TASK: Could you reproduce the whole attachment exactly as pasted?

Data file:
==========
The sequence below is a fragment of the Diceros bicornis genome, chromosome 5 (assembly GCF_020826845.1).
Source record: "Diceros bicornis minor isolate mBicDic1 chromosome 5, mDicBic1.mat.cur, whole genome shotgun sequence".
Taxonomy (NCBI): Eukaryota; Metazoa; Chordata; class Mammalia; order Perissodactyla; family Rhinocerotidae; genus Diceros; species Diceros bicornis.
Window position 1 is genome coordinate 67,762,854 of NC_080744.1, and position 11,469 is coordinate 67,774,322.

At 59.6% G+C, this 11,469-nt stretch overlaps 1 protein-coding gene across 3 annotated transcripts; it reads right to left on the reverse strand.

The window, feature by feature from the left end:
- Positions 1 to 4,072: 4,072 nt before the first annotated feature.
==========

The sequence below is a fragment of the Diceros bicornis genome, chromosome 5 (assembly GCF_020826845.1).
Source record: "Diceros bicornis minor isolate mBicDic1 chromosome 5, mDicBic1.mat.cur, whole genome shotgun sequence".
Taxonomy (NCBI): Eukaryota; Metazoa; Chordata; class Mammalia; order Perissodactyla; family Rhinocerotidae; genus Diceros; species Diceros bicornis.
Window position 1 is genome coordinate 67,762,854 of NC_080744.1, and position 11,469 is coordinate 67,774,322.

At 59.6% G+C, this 11,469-nt stretch overlaps 1 protein-coding gene across 3 annotated transcripts; it reads right to left on the reverse strand.

The window, feature by feature from the left end:
- Positions 1 to 4,072: 4,072 nt before the first annotated feature.